Positive economic drivers prompt further construction. Since the great recession, Washington D.C.’s minimum qualifying income for the metro’s median-priced home increased 29%, about twice the growth rate of the market’s median household income in general. The gap between an average rental payment and an average mortgage payment has also widened. As homeownership costs continue to rise faster than household income, rental demand will continue. To address demand, developers are adding more options, especially within the District. Deliveries will exceed 1,000 units each in Central D.C., Northeast D.C. and Navy Yard/Capital South.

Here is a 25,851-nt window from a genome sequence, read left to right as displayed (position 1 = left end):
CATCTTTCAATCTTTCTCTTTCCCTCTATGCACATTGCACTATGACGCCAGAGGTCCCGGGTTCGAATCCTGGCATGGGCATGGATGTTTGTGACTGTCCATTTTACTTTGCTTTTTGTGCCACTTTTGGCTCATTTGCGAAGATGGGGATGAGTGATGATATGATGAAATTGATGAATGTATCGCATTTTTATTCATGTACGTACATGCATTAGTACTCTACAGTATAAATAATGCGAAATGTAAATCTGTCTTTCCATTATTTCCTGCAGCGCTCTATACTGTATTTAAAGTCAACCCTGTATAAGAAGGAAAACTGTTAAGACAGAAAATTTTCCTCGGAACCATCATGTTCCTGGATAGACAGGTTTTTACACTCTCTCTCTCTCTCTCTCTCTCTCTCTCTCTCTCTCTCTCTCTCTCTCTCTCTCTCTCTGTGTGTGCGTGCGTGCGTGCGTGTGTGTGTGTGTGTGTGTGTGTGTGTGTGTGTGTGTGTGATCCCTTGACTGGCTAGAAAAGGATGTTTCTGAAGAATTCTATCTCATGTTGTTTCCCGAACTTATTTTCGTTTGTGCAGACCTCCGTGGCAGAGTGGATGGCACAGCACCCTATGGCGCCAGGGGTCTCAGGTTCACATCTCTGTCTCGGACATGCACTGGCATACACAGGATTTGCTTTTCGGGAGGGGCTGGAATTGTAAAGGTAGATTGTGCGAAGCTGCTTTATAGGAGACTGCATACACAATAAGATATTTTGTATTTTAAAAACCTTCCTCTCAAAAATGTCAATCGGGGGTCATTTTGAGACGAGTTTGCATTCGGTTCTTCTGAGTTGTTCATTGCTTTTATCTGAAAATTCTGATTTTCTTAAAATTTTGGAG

Vacancy fluctuates but remains low as concessions fall. Washington, D.C., has averaged 13,300 completions a year since 2013, well above the 6,500-unit annual average from the previous four years. Though demand remains heightened, the continued period of active development will lift the vacancy rate this year as units lease-up. This movement is nevertheless a small change in a market with relatively stable multifamily performance that has sustained through a large number of deliveries. This is evidenced by the drop in the number of units offering concessions in each class type since March 2017.